Today, data is invaluable. Many businesses store large amounts of it for everyday operations. Some information is stored in a hierarchical form, but companies must often hold significant amounts of data without any organization. The solution? Microsoft Azure’s Blob Storage. In this article, we’ll consider the key elements of Blob Storage, how it works, and why it’s important.
What is Blob Storage?
Blob (Binary Large Object) Storage is Microsoft Azure’s answer to cloud object storage. It lets developers store large amounts of unstructured data in Microsoft’s cloud platform. Unstructured data is data that doesn’t fit into a specific data model or definition (like text or binary data). This data can include audio, video, and text you can access anywhere there’s an internet connection. You can manipulate blobs with .NET code.
Imagine two people – Paul and Lindsay – are storing accessories. John arranges his accessories by color, while Lindsay tosses them into a pile. Lindsay’s approach is like Blob Storage: she can throw any accessories into the pile without arranging them. In this way, Lindsay can grow her stack almost endlessly. Although it might be challenging to find those accessories, many businesses need a similar way to store large volumes of data without hierarchy or organization.
Blob Storage is best for the following applications:
- Sharing of video, documents, or images directly through a browser
- Video and audio storage
- Storage and updating of log files
- Data storage for backup and restore, archiving, and disaster recovery
- Internet of Things (IoT)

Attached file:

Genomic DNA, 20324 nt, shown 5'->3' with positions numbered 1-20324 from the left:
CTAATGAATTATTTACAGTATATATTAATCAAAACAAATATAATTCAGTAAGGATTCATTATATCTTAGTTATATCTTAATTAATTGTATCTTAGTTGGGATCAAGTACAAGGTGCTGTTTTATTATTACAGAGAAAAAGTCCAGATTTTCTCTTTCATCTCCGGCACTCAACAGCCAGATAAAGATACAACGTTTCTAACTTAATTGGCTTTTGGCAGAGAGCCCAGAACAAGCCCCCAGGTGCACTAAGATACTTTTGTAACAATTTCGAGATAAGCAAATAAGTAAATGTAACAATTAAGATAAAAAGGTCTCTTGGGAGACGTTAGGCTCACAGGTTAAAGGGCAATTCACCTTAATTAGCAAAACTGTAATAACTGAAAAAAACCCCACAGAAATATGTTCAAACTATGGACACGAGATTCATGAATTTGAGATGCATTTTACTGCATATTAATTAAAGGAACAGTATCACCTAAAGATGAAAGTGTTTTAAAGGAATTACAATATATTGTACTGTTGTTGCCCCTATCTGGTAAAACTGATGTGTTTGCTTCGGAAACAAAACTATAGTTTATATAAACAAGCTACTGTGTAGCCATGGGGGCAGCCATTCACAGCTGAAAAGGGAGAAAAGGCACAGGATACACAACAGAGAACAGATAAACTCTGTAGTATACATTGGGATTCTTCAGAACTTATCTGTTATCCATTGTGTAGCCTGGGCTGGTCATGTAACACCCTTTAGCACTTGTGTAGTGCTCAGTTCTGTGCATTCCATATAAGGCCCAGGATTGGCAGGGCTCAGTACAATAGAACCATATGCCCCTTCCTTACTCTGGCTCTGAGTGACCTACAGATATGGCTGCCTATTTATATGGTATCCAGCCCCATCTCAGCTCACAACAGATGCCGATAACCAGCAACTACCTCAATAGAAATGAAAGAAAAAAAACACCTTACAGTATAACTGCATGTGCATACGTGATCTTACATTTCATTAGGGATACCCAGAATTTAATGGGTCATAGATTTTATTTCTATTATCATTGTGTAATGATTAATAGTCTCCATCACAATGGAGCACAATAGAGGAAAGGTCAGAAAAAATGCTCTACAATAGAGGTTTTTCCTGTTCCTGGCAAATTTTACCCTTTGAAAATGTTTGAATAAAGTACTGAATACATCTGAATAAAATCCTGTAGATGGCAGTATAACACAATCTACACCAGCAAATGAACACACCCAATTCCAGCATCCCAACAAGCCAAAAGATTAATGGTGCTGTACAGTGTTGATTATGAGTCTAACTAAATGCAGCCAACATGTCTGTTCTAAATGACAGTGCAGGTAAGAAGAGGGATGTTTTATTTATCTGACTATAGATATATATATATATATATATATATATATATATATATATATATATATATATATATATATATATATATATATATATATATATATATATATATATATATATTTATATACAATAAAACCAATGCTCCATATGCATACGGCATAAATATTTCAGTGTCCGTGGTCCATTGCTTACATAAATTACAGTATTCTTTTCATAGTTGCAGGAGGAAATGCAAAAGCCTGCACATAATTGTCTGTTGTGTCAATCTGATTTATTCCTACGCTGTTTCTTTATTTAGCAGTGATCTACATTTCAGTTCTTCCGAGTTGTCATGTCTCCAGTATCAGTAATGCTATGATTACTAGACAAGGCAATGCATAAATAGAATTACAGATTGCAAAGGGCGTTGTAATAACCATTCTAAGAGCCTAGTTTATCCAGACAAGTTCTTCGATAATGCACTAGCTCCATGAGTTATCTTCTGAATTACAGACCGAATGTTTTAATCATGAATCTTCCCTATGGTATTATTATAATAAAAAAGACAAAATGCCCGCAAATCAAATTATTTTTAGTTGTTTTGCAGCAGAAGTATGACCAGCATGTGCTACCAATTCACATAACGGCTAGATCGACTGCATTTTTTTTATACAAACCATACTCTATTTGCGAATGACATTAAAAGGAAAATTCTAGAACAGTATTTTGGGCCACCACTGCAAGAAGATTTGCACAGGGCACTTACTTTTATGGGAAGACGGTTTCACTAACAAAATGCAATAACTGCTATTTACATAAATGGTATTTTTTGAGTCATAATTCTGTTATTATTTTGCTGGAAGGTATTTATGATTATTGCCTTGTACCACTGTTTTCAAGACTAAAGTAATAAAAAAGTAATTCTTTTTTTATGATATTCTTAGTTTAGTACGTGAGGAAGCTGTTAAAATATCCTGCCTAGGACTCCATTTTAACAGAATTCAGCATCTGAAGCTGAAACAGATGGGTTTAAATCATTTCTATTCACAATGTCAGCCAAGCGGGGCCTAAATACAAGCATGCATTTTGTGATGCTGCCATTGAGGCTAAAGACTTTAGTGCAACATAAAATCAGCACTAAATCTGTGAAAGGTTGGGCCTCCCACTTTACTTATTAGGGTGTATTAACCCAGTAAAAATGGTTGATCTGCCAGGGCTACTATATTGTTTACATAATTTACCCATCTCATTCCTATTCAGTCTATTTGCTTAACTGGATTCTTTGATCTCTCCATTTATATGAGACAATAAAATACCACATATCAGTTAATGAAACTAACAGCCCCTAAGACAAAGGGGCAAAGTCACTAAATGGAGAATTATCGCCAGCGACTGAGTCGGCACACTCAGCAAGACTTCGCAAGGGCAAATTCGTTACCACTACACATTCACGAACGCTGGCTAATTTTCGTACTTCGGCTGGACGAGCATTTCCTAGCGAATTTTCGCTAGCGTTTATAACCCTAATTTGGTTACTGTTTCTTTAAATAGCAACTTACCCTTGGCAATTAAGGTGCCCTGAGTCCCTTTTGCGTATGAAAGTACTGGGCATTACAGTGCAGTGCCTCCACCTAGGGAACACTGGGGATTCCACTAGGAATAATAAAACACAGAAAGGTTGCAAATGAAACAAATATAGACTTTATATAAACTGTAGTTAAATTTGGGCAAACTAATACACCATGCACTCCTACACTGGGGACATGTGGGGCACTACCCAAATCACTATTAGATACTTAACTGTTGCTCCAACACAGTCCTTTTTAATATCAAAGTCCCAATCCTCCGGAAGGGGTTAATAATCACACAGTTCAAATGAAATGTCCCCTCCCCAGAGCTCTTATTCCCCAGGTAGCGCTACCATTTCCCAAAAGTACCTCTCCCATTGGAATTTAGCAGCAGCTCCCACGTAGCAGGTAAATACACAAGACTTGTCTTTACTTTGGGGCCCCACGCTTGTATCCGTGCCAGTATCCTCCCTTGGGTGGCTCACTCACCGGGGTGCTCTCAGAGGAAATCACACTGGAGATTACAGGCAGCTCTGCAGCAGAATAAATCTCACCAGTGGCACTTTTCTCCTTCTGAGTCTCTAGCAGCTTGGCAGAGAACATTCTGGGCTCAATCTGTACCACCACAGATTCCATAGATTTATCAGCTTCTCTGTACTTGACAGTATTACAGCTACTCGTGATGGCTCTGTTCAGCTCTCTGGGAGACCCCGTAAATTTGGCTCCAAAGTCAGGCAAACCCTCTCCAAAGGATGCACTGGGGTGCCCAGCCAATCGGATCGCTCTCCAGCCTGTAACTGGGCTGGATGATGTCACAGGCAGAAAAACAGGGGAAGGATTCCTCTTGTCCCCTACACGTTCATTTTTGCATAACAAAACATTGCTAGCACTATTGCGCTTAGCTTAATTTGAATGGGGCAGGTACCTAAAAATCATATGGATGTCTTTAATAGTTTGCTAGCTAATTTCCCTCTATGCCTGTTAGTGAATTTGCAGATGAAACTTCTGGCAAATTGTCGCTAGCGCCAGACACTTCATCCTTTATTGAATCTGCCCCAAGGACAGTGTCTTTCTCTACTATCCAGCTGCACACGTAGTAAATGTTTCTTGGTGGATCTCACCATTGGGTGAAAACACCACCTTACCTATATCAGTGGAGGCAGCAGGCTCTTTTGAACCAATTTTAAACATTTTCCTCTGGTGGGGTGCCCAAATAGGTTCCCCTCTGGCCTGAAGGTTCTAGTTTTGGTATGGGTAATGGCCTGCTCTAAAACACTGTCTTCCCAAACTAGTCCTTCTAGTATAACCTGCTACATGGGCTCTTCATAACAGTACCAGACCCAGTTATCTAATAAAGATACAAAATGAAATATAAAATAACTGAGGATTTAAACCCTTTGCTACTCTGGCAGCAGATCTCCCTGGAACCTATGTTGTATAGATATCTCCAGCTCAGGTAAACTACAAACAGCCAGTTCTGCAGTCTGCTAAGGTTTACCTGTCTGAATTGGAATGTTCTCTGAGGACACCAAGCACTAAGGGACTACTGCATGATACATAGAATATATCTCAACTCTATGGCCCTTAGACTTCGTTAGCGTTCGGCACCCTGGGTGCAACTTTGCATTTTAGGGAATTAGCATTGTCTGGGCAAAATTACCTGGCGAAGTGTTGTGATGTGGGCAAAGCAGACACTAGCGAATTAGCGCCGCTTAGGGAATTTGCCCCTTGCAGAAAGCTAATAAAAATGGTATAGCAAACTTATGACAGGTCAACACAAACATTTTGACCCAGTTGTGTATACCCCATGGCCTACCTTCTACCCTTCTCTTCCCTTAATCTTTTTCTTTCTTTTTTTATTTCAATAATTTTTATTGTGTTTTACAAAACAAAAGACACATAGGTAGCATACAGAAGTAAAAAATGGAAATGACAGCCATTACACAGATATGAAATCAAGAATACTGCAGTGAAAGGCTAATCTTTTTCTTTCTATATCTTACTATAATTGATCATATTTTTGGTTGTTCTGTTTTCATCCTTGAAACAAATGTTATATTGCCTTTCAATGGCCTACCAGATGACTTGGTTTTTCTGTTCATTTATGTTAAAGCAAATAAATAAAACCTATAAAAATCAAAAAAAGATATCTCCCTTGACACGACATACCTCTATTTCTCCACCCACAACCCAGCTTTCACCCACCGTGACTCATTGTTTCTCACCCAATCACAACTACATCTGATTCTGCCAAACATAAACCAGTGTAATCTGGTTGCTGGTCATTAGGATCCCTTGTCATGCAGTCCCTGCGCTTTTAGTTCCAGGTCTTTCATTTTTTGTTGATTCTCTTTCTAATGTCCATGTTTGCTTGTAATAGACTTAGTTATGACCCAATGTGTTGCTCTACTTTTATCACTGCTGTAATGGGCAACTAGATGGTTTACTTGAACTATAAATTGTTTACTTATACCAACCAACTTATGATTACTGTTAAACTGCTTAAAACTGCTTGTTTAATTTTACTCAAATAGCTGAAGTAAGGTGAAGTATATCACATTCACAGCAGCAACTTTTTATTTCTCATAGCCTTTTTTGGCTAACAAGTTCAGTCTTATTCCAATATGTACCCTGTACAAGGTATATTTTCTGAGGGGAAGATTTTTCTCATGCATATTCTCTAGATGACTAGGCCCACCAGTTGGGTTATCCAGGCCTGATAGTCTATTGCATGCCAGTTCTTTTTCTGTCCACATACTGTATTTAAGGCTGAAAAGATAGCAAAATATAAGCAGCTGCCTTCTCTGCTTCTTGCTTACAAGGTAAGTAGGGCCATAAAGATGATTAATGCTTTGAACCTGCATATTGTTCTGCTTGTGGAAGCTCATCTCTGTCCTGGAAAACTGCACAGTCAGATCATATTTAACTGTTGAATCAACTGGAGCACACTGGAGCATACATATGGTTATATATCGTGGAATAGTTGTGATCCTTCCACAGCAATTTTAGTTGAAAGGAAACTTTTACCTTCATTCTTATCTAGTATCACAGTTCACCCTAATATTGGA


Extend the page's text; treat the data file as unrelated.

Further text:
- Storing data for analysis
You can access objects in Blob Storage via HTTP/HTTPS anywhere in the world through Azure Storage REST API, Azure CLI, Azure PowerShell, or an Azure Storage client library. You can also access client libraries through different languages, which include .NET, Node.js, Java, Python, PHP, Ruby, and Go.
Microsoft Blob Storage allows large file transfers through a network by splitting the files into smaller pieces when uploaded. Once uploaded to the cloud server, they appear together in one file.
Blobs are grouped in containers that organize a set of blobs the same way a file system directory arranges files. Think of a blob container as a drawer where you can manage files. You might use one container to store audio files and another to store video files. One storage account can include unlimited containers, and a container can keep unlimited blobs. Containers are a form of cloud computing and are self-contained, which means they have all the dependencies they need. The maximum amount of data a container can hold is 500 TB.
The name of your container must be a valid DNS name because it forms the unique resource identifier (URI) that identifies the container and its blobs. Microsoft suggests several rules to follow when naming a container:
- Names of containers must be between 3 and 63 characters.
- The names must start with a letter or number. The container name will contain only lowercase letters, numbers, and the dash sign (-).
- You cannot have two or more consecutive dash characters.
Types of Blob Storage
Microsoft Azure offers three types of Blob Storage: block blobs, append blobs, and page blobs. When you create a blob, you specify which kind of blob you want; once you make it, you can no longer change its type. You can only update the blob using the operations appropriate for each kind of blob. Let’s learn more about the different types of blobs and what they do.
Subdivided into blocks, block blobs are best for storing media files, text files, documents, and binary files. The blocks can be different sizes, but the current maximum is 4000 MiB (mebibytes) per block. A block blob can contain up to 50,000 blocks.
A block uploaded to your storage account is associated with the specific block blob, but it only becomes a part of the blob when you commit a list of blocks, including the new block’s ID. It remains uncommitted until you save or discard it. There can be up to 100,000 uncommitted blocks.